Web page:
First of all, a very happy new year to you all. Hopefully it will be a good year for you and if you have recently been through difficult times, I hope that the new year will be easier and more supportive to you.
I keep revisiting this subject but it is one that should be constantly brought forward as it is clear that organisations for whom this applies to still do not consider themselves to be within the law. Since the inception of the disability Discrimination act (1995) and its subsequent evolvement into the Equality Act (2010), we have had a legal right to have information sent to us within an accessible format. However, again and again, we seeing examples of organisations ignore this and continue to make information harder to access by demonstrating contempt towards their legal obligations.
Pressure groups have tried and continue to push for a greater application of the law, but this, at present, seems to have had little affect. One of the limited areas of potential success has been with the national health service, who have signed up to an accessible information standard which means hospitals and gp’s must provide information to patients by July 2016 in an accessible form. Why, however, does it need this when the standard is already there in the law of the land? Yes, large and small organisations must buy into it, but the laws has been set already; it just appears that its application has been badly understood.
A few years ago, I was going through a legal process where I needed specific documents in an accessible format (May I add this was not me in trouble but just going through a process that many other people go through). the local courts however, would not provide this, siting the fact that they didn’t know what the alternative format was saying and that I needed to have another person read the documents to me to ensure that I understood them. Crazy, insulting and completely divoid of reality and sensitivity, but hey ho, is it surprising that the ignoring of our legal rights is not challenged more when the justice system has its own prejudices?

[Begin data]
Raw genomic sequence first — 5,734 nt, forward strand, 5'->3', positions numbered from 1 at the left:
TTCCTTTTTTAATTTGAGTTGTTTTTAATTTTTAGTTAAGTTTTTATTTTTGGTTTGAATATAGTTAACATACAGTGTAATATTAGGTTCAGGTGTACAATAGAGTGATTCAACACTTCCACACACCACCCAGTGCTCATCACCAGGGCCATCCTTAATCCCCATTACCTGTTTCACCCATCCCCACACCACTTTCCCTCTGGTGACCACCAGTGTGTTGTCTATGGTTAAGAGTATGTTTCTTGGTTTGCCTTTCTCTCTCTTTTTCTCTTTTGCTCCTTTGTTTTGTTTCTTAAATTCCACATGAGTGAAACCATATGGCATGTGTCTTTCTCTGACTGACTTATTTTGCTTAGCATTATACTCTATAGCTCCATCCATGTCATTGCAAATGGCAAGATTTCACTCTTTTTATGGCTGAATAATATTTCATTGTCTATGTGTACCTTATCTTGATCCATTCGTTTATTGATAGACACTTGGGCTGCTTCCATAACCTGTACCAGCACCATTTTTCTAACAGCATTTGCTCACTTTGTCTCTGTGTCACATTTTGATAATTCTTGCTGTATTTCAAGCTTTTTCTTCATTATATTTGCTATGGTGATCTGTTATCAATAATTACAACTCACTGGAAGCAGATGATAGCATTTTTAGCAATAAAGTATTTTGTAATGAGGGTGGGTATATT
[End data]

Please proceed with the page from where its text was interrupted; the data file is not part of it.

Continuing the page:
The area of welfare rights is another place where inaccessible information and processes is far too common. For years, many people have been battling to get forms, correspondences and vital application/appeal information in their chosen formats. for many years, this has been a huge struggle and one that has often been met with refusal and disappointment. Hopefully, through greater awareness raising and campaigning, this will change, but again, the provision of what is seen as highly personal information cannot be personalised and made available to those who it affects.
It must be remembered that if the boot was on the other foot and we couldn’t provide information to these organsiations in a clear format, they would penalise and sanction us, but its clear that they feel that this is just a one way process, when the law most certainly states otherwise.